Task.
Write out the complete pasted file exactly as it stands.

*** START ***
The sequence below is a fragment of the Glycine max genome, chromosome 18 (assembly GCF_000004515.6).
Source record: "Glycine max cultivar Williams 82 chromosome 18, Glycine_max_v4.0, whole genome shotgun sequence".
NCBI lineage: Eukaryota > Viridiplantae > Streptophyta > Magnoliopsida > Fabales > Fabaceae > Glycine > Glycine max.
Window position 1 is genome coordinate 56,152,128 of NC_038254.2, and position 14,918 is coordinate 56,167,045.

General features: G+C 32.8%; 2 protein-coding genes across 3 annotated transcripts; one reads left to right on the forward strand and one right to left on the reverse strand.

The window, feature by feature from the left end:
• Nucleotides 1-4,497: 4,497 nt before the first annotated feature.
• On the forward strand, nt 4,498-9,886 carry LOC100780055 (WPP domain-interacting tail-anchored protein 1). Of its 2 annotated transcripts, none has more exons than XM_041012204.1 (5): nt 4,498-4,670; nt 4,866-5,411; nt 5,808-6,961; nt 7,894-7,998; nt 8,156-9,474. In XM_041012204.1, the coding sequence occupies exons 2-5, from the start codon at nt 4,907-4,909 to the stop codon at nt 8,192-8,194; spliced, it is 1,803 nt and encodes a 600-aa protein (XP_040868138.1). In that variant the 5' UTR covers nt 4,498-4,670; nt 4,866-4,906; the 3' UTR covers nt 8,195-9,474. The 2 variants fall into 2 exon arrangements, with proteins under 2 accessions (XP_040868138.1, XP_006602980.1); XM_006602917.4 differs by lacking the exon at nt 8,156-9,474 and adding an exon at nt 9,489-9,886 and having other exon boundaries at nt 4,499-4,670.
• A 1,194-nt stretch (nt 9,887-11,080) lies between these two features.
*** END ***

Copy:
The sequence below is a fragment of the Glycine max genome, chromosome 18 (assembly GCF_000004515.6).
Source record: "Glycine max cultivar Williams 82 chromosome 18, Glycine_max_v4.0, whole genome shotgun sequence".
NCBI lineage: Eukaryota > Viridiplantae > Streptophyta > Magnoliopsida > Fabales > Fabaceae > Glycine > Glycine max.
Window position 1 is genome coordinate 56,152,128 of NC_038254.2, and position 14,918 is coordinate 56,167,045.

General features: G+C 32.8%; 2 protein-coding genes across 3 annotated transcripts; one reads left to right on the forward strand and one right to left on the reverse strand.

The window, feature by feature from the left end:
• Nucleotides 1-4,497: 4,497 nt before the first annotated feature.
• On the forward strand, nt 4,498-9,886 carry LOC100780055 (WPP domain-interacting tail-anchored protein 1). Of its 2 annotated transcripts, none has more exons than XM_041012204.1 (5): nt 4,498-4,670; nt 4,866-5,411; nt 5,808-6,961; nt 7,894-7,998; nt 8,156-9,474. In XM_041012204.1, the coding sequence occupies exons 2-5, from the start codon at nt 4,907-4,909 to the stop codon at nt 8,192-8,194; spliced, it is 1,803 nt and encodes a 600-aa protein (XP_040868138.1). In that variant the 5' UTR covers nt 4,498-4,670; nt 4,866-4,906; the 3' UTR covers nt 8,195-9,474. The 2 variants fall into 2 exon arrangements, with proteins under 2 accessions (XP_040868138.1, XP_006602980.1); XM_006602917.4 differs by lacking the exon at nt 8,156-9,474 and adding an exon at nt 9,489-9,886 and having other exon boundaries at nt 4,499-4,670.
• A 1,194-nt stretch (nt 9,887-11,080) lies between these two features.